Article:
Citigroup economist and former central banker Willem Buiter warned Thursday that a fully blown breakup of the eurozone could spell a global depression with unemployment of 20 percent and economic pandemonium.

Sketching a stark picture of the stakes facing European leaders as they gather in Brussels to discuss how to save the single currency, Buiter said a breakup would unlikely be planned, orderly or gradual.

Buiter, a former Bank of England policy maker, predicted in a research note that a breakup would be "disruptive, destructive and without any winners."

While arguing that Greece's potential default and euro area exit is manageable, the same events in Italy and Spain would wreak broad economic pain.

"A disorderly sovereign default and (euro area) exit by Italy would bring down much of the European banking sector."

"If Spain and Italy were to exit, there would be a collapse of systemically important financial institutions throughout the European Union and North America and years of global depression."

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« Reply #56 on: December 09, 2011, 04:03:59 am »

No worries, there is one man standing in the wings awaiting his appointed time that has all the answers and will solve this problem like magic.  Shocked
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« Reply #57 on: December 09, 2011, 09:14:15 am »

The president of the European Council said Friday that a new intergovernmental treaty meant to save the euro currency will include the 17 eurozone states plus as many as six other European Union countries — but not all 27 EU members.

The failure to get agreement among all the members of the European Union at a summit meeting in Brussels reflected in large part a deep split between France and Germany on the one hand and Britain on the other. France and Germany are the two largest economies in the eurozone; Britain does not use the euro as its currency.

French President Nicolas Sarkozy said early Friday he would have preferred a treaty among all the members of the European Union. But that could not be achieved, he said, because the British proposed that they be exempted from certain financial regulations.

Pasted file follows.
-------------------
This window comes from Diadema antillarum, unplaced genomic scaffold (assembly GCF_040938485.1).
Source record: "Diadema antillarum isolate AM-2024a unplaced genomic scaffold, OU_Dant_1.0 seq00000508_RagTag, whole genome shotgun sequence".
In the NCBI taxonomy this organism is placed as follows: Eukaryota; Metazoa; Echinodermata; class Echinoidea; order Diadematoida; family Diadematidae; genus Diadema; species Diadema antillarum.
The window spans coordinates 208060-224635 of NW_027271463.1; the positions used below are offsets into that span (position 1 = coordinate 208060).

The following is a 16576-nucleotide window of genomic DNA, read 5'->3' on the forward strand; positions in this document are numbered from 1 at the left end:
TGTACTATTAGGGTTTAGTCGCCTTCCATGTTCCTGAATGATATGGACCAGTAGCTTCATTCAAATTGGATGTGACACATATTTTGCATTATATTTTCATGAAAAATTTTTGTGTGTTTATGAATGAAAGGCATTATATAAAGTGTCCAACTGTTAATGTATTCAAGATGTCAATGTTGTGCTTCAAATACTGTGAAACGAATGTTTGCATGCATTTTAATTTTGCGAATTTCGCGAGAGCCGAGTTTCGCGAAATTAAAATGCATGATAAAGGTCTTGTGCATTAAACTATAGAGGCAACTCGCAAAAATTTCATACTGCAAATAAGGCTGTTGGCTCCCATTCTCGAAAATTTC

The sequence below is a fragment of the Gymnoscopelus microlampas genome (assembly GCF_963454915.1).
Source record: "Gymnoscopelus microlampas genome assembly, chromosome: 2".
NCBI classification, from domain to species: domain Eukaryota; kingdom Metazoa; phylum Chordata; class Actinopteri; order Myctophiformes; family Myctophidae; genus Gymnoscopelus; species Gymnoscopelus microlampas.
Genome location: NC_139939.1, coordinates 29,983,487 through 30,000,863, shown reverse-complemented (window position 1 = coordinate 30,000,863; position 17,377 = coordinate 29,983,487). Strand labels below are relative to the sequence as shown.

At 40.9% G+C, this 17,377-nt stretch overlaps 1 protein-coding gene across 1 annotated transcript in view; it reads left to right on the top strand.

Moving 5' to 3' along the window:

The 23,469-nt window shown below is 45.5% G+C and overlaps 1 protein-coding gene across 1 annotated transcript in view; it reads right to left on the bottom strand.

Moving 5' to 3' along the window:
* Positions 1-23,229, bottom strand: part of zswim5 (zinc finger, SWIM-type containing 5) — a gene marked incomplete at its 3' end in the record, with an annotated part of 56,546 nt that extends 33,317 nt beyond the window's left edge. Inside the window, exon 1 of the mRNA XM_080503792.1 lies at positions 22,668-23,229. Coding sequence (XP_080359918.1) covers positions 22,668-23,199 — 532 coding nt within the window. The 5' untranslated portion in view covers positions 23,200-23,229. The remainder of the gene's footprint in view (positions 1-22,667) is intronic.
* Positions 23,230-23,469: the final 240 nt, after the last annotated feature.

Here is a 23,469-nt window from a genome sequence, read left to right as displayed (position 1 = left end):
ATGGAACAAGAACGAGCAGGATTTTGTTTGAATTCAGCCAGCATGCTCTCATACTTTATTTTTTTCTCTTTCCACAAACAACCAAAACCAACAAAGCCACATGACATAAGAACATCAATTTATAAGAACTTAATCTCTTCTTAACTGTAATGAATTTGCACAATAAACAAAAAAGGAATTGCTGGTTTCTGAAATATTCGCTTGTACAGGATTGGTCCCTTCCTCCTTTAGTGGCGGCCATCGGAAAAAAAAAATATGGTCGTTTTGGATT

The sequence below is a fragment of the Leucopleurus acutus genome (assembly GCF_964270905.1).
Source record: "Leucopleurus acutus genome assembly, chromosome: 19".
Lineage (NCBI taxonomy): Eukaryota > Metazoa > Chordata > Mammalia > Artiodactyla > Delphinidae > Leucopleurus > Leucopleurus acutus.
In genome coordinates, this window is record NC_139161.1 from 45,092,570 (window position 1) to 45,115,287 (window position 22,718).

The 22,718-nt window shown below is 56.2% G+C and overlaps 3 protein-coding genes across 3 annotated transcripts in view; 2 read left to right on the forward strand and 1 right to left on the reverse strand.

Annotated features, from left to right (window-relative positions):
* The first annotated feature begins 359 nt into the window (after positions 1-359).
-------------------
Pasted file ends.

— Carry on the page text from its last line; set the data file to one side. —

"We could not accept this" because a lack of sufficient regulation caused the current problems, Sarkozy said. The new intergovernmental accord should be ready by March, he said.

Still, German Chancellor Angela Merkel praised the plan.

"I have always said, the 17 states of the eurogroup have to regain credibility," she said. "And I believe with today's decisions this can and will be achieved."

The summit meeting in Brussels was viewed as a critical step in the effort to save the euro. The currency is losing the trust of the international financial markets, who fear that some debt-laden euro countries may ultimately be unable to pay their debts.

That doubt means that the governments of countries viewed as in a precarious state must pay higher interest to borrow the money they need to carry on — and that, in turn, makes their budget deficits even worse and can be unsustainable in the long run.

EU officials believe that one way of regaining market trust is to beef up the financial governance overseeing the eurozone countries and their budgets. Any intergovernmental treaty will be an effort to ensure that national budgets are brought into balance and large debts are not run up again.

And the officials believe another way to regain the trust of investors is to have enough money on hand to guarantee that eurozone countries won't default on their debts.

Toward that end, Herman Van Rompuy, president of the European Council, said some EU countries would provide up to euro200 billion ($268 billion) in extra resources to the International Monetary Fund, to be used to help countries in dire straits.

Sarkozy also said the EU's two bailout funds, meant to rescue countries having trouble refinancing their debts — the European Stability Mechanism, or ESM, and the European Financial Stability Facility, or EFSF — would be managed by the European Central Bank, though the details still need to be worked out.

The French president said work was proceeding on an "intergovernmental accord" among the 17 countries that use the euro plus as many as six others, not counting Britain, Hungary, and so-far undecided Czech Republic and Sweden.